Bulletin: Search goes narrow, topical and coversational

The great thing about networks is you find out about things you would never know anything about and Twing is one of those things. I tooled on over and gave it a try based on a link from someone. Initially I wasn’t too impressed with the functionality, but I am VERY impressed at the conversation I had with Kevin Shea, the GM @ Twing. It started with the brief comment below:

By Kevin on Mar 11, 2008 |

Try your Twing search again under “post” search, which has much better results:

http://twing.com/search?sc=ps&qt=widespread+panic

Your original query was a “topic” search.

And yes, we will keep the crawlers humming :-)

Kevin

So not only did Kevin respond, he was kind enough to A) confirm the stuff is earlier stage B) informed me that there was a little bit of “stupid” user in the process, me and C) started a conversation which asked for input and feedback. As an aside, Kevin is also very good at using his blackberry with near real-time response, even though he was a little under the weather, but that also is a sign of his passion in improving search. So with several emails and encouragement to provide feedback, I went and registered.

So I spent more time on the site and there is 1 feature set that once it is all “crawled” out should be REALLY useful – community buzz. The Community Buzz page has some interesting tools. Tags, posts and linked content which is being searched on and posted on @ bulletin boards. I would have never thought Montauk Fishing was so popular, but I also wouldn’t have thought Aaron’s North Georgia Trout online was one of the largest such community on the planet. So now I have my use case – I did a search on NGTO to see how it worked and it returned meaningful content on NGTO.

So the biggest challenge is how can WE help these folks out? Let’s all use the tool and provide feedback, but before we do that, let’s understand what the intent and purpose of Twing is, in Kevin’s words:

  1. Build awareness about the growing value (and volume) of forum discussion content. We feel this is an under served emerging market that is seeking a true leader.
  2. Enhance the search user’s experience by giving them access to forums across multiple taxonomic categories.

Conversational search will be an increasing important tool for business, more so than individuals I think, so my recommendation is move the tool to have alerts for marketers and product managers. This will also have significant use for technologists, as people and business users, to solve issues. To that end, perhaps a new tab which is focused on support forums, this would help folks find information on software or hardware support issues.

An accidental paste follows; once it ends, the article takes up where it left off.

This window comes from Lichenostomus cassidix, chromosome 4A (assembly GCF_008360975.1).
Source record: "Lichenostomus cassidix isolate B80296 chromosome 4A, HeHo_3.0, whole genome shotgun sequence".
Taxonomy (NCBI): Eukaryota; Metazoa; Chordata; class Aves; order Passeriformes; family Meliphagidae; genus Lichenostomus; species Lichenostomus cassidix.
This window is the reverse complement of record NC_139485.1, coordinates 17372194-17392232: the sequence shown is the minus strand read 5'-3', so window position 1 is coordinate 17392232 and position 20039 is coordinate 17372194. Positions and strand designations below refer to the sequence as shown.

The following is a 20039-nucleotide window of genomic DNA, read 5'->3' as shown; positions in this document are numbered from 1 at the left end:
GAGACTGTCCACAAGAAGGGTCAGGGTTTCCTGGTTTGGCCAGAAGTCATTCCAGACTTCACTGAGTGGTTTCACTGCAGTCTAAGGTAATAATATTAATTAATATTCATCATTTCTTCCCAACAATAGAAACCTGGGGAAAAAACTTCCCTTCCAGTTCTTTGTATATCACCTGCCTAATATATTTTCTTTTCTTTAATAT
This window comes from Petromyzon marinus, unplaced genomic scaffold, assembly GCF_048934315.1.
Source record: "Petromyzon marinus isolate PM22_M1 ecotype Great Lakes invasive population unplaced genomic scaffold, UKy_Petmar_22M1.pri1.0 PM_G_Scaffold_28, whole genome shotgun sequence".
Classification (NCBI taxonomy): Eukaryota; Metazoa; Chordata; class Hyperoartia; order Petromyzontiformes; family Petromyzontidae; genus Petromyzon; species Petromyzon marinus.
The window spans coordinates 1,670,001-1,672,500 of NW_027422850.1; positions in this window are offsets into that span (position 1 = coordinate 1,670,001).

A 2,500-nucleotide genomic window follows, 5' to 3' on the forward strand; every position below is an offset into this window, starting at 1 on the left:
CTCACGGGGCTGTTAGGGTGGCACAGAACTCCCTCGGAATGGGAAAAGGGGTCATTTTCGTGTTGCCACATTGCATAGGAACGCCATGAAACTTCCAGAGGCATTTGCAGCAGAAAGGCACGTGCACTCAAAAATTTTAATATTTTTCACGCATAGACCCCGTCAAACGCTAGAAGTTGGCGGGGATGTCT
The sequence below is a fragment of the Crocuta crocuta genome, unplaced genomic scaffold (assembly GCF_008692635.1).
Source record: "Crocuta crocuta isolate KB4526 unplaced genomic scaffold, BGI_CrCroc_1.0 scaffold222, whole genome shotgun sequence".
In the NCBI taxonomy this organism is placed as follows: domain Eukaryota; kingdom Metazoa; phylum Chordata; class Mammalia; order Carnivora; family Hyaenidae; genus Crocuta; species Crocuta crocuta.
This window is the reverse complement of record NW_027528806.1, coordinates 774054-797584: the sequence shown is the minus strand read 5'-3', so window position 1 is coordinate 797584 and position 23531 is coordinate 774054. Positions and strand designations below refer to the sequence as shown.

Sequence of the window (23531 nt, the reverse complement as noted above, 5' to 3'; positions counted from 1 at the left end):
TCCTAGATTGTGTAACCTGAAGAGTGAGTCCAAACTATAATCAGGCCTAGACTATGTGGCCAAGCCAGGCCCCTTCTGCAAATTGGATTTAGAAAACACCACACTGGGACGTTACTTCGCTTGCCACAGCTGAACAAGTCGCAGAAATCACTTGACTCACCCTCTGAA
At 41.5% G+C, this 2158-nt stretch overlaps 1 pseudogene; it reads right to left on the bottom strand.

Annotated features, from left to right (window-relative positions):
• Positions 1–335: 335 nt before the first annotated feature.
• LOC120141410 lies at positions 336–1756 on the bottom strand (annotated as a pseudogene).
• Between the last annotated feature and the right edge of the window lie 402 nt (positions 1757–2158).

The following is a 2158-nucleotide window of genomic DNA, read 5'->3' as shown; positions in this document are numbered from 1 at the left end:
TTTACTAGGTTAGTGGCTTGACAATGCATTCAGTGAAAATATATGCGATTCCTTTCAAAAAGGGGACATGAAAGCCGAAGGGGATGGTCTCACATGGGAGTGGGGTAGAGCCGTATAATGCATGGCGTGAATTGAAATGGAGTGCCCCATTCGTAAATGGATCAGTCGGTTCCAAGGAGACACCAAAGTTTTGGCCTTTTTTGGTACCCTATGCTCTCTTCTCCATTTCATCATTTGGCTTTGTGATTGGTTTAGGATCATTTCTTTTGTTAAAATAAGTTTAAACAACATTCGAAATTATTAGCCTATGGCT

For personal users, I might add just a little more granularity to the first level of the directory and group the content into “smaller” boxes which may have less content, but doesn’t fall below “the fold”. I’ve always wanted a dynamic directory of forums and this looks like it could be one of the largest out there, I looked around and I think that’s a true statement. Bulletin boards have always been an example of niche communities that rarely are found by accident, typically someone in the know pointed you there. With Twing you can join the conversation a good deal easier without being part of the cool kid group.

Search is rapidly moving from shotgun approaches and brute force solutions to deliver results in context of a content type. Few things are as hidden on the web as the conversations on bulletin boards and a narrow search tool can “turn up the volume” on these conversations for more folks to participate in and drive value from. The platform provides personalized views, once registered, which could be useful for businesses and individuals alike to stay on top of areas of interest, brand feedback and competitive intelligence. I agree with Kevin that their are “millions” of folks which could find utility from this solution – let’s help them find Twing.

Kevin’s outreach is a great example of how companies can leverage social media for input and to understand how to improve what they are delivering to the marketplace. I’m glad I was able to virtually meet Kevin and get the low down on Twing. Give it a try and let them know what you think because they are listening.

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5 Comments

  • Reply jon gatrell March 15, 2008 at 7:23 am

    Blog: Bulletin: Search goes narrow, topical and coversational: The great thing about networks is y.. http://tinyurl.com/yvr929

  • Reply Pal March 16, 2008 at 8:52 am

    Nice post – thank you for another cool search engine. I think I will stick with Omgili

    Discussions Search: http://www.omgili.com

    Omgili Buzz – http://buzz.omgili.com

    Omgili Reviews – http://reviews.omgili.com

    😉

  • Reply J G March 16, 2008 at 9:04 am

    clearly on the verge of spam, but since I’m an equal opportunity blogger it stays. but by your winky emoticon, I think you know this already.

    😉

  • Reply spatially relevant » Blog Archive » All sphunn out March 22, 2008 at 9:32 am

    […] I started my little tool initiative last week with a little help from Kevin Shea of Twing. This post’s tool is Sphinn, I was reminded of it because of a Twitter post which lead me to […]

  • Reply Soolleali January 21, 2009 at 7:26 pm

    Nothing seems to be easier than seeing someone whom you can help but not helping.
    I suggest we start giving it a try. Give love to the ones that need it.
    God will appreciate it.